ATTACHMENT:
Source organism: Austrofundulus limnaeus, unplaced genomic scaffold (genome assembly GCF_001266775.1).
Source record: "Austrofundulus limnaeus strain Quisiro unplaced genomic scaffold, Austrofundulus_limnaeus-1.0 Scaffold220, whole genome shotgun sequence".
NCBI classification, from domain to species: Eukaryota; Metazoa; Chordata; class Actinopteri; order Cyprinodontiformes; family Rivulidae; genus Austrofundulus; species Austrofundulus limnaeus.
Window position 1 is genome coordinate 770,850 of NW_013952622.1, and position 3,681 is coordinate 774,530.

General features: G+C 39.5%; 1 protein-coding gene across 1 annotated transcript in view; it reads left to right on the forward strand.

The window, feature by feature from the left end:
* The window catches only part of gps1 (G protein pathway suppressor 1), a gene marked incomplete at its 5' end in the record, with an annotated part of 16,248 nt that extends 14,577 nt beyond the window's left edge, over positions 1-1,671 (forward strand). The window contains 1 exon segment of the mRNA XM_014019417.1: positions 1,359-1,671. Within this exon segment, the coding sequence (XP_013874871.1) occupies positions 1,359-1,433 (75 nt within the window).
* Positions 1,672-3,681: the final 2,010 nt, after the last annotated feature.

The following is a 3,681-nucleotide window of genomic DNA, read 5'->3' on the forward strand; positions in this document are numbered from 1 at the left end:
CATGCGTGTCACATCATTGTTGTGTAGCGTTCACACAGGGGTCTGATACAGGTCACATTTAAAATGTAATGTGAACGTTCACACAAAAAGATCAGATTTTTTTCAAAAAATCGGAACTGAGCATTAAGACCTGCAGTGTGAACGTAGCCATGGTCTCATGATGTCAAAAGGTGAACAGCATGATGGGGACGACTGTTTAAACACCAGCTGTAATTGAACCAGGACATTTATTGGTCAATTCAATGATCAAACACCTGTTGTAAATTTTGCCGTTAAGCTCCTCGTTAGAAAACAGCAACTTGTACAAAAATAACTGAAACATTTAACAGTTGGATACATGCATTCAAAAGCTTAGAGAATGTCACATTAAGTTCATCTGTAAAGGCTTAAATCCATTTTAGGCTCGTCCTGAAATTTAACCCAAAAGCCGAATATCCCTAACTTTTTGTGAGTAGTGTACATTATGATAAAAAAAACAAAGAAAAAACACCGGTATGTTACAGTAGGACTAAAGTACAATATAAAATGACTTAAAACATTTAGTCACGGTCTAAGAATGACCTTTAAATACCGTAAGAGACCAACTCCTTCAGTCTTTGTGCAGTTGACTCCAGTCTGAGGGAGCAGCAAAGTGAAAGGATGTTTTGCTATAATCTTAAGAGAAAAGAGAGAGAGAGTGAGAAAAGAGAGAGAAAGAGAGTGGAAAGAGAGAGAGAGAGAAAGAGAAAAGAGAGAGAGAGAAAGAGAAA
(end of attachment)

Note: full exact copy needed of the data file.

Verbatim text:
Source organism: Austrofundulus limnaeus, unplaced genomic scaffold (genome assembly GCF_001266775.1).
Source record: "Austrofundulus limnaeus strain Quisiro unplaced genomic scaffold, Austrofundulus_limnaeus-1.0 Scaffold220, whole genome shotgun sequence".
NCBI classification, from domain to species: Eukaryota; Metazoa; Chordata; class Actinopteri; order Cyprinodontiformes; family Rivulidae; genus Austrofundulus; species Austrofundulus limnaeus.
Window position 1 is genome coordinate 770,850 of NW_013952622.1, and position 3,681 is coordinate 774,530.

General features: G+C 39.5%; 1 protein-coding gene across 1 annotated transcript in view; it reads left to right on the forward strand.

The window, feature by feature from the left end:
* The window catches only part of gps1 (G protein pathway suppressor 1), a gene marked incomplete at its 5' end in the record, with an annotated part of 16,248 nt that extends 14,577 nt beyond the window's left edge, over positions 1-1,671 (forward strand). The window contains 1 exon segment of the mRNA XM_014019417.1: positions 1,359-1,671. Within this exon segment, the coding sequence (XP_013874871.1) occupies positions 1,359-1,433 (75 nt within the window).
* Positions 1,672-3,681: the final 2,010 nt, after the last annotated feature.

The following is a 3,681-nucleotide window of genomic DNA, read 5'->3' on the forward strand; positions in this document are numbered from 1 at the left end:
CATGCGTGTCACATCATTGTTGTGTAGCGTTCACACAGGGGTCTGATACAGGTCACATTTAAAATGTAATGTGAACGTTCACACAAAAAGATCAGATTTTTTTCAAAAAATCGGAACTGAGCATTAAGACCTGCAGTGTGAACGTAGCCATGGTCTCATGATGTCAAAAGGTGAACAGCATGATGGGGACGACTGTTTAAACACCAGCTGTAATTGAACCAGGACATTTATTGGTCAATTCAATGATCAAACACCTGTTGTAAATTTTGCCGTTAAGCTCCTCGTTAGAAAACAGCAACTTGTACAAAAATAACTGAAACATTTAACAGTTGGATACATGCATTCAAAAGCTTAGAGAATGTCACATTAAGTTCATCTGTAAAGGCTTAAATCCATTTTAGGCTCGTCCTGAAATTTAACCCAAAAGCCGAATATCCCTAACTTTTTGTGAGTAGTGTACATTATGATAAAAAAAACAAAGAAAAAACACCGGTATGTTACAGTAGGACTAAAGTACAATATAAAATGACTTAAAACATTTAGTCACGGTCTAAGAATGACCTTTAAATACCGTAAGAGACCAACTCCTTCAGTCTTTGTGCAGTTGACTCCAGTCTGAGGGAGCAGCAAAGTGAAAGGATGTTTTGCTATAATCTTAAGAGAAAAGAGAGAGAGAGTGAGAAAAGAGAGAGAAAGAGAGTGGAAAGAGAGAGAGAGAGAAAGAGAAAAGAGAGAGAGAGAAAGAGAAA